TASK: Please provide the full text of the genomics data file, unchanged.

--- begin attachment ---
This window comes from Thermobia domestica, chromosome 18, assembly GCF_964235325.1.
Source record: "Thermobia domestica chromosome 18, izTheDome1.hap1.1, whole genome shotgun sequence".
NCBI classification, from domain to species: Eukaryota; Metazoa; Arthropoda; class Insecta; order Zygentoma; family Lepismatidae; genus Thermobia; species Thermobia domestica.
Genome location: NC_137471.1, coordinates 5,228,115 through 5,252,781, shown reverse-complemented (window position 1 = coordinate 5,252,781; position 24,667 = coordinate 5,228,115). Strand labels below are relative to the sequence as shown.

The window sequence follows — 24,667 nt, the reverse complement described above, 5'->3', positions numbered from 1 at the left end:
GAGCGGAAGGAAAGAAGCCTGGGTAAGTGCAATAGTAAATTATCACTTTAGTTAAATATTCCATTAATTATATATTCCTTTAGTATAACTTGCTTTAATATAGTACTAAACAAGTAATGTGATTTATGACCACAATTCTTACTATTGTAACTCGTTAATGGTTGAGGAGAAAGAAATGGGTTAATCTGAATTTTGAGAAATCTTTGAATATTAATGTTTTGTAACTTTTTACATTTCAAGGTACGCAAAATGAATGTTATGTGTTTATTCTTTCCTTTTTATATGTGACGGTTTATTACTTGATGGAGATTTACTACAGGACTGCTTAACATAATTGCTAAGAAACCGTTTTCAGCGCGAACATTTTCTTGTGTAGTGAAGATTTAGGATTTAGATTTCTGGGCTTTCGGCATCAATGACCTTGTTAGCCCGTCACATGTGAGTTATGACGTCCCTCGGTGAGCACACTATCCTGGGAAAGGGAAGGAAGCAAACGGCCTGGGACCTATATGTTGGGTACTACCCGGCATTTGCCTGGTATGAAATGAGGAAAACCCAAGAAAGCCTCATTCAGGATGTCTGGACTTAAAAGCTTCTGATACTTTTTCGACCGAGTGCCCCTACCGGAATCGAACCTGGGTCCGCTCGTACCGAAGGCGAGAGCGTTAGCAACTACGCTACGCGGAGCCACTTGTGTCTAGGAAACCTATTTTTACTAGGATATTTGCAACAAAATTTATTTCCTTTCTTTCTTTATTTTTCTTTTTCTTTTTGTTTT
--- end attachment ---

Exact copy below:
This window comes from Thermobia domestica, chromosome 18, assembly GCF_964235325.1.
Source record: "Thermobia domestica chromosome 18, izTheDome1.hap1.1, whole genome shotgun sequence".
NCBI classification, from domain to species: Eukaryota; Metazoa; Arthropoda; class Insecta; order Zygentoma; family Lepismatidae; genus Thermobia; species Thermobia domestica.
Genome location: NC_137471.1, coordinates 5,228,115 through 5,252,781, shown reverse-complemented (window position 1 = coordinate 5,252,781; position 24,667 = coordinate 5,228,115). Strand labels below are relative to the sequence as shown.

The window sequence follows — 24,667 nt, the reverse complement described above, 5'->3', positions numbered from 1 at the left end:
GAGCGGAAGGAAAGAAGCCTGGGTAAGTGCAATAGTAAATTATCACTTTAGTTAAATATTCCATTAATTATATATTCCTTTAGTATAACTTGCTTTAATATAGTACTAAACAAGTAATGTGATTTATGACCACAATTCTTACTATTGTAACTCGTTAATGGTTGAGGAGAAAGAAATGGGTTAATCTGAATTTTGAGAAATCTTTGAATATTAATGTTTTGTAACTTTTTACATTTCAAGGTACGCAAAATGAATGTTATGTGTTTATTCTTTCCTTTTTATATGTGACGGTTTATTACTTGATGGAGATTTACTACAGGACTGCTTAACATAATTGCTAAGAAACCGTTTTCAGCGCGAACATTTTCTTGTGTAGTGAAGATTTAGGATTTAGATTTCTGGGCTTTCGGCATCAATGACCTTGTTAGCCCGTCACATGTGAGTTATGACGTCCCTCGGTGAGCACACTATCCTGGGAAAGGGAAGGAAGCAAACGGCCTGGGACCTATATGTTGGGTACTACCCGGCATTTGCCTGGTATGAAATGAGGAAAACCCAAGAAAGCCTCATTCAGGATGTCTGGACTTAAAAGCTTCTGATACTTTTTCGACCGAGTGCCCCTACCGGAATCGAACCTGGGTCCGCTCGTACCGAAGGCGAGAGCGTTAGCAACTACGCTACGCGGAGCCACTTGTGTCTAGGAAACCTATTTTTACTAGGATATTTGCAACAAAATTTATTTCCTTTCTTTCTTTATTTTTCTTTTTCTTTTTGTTTT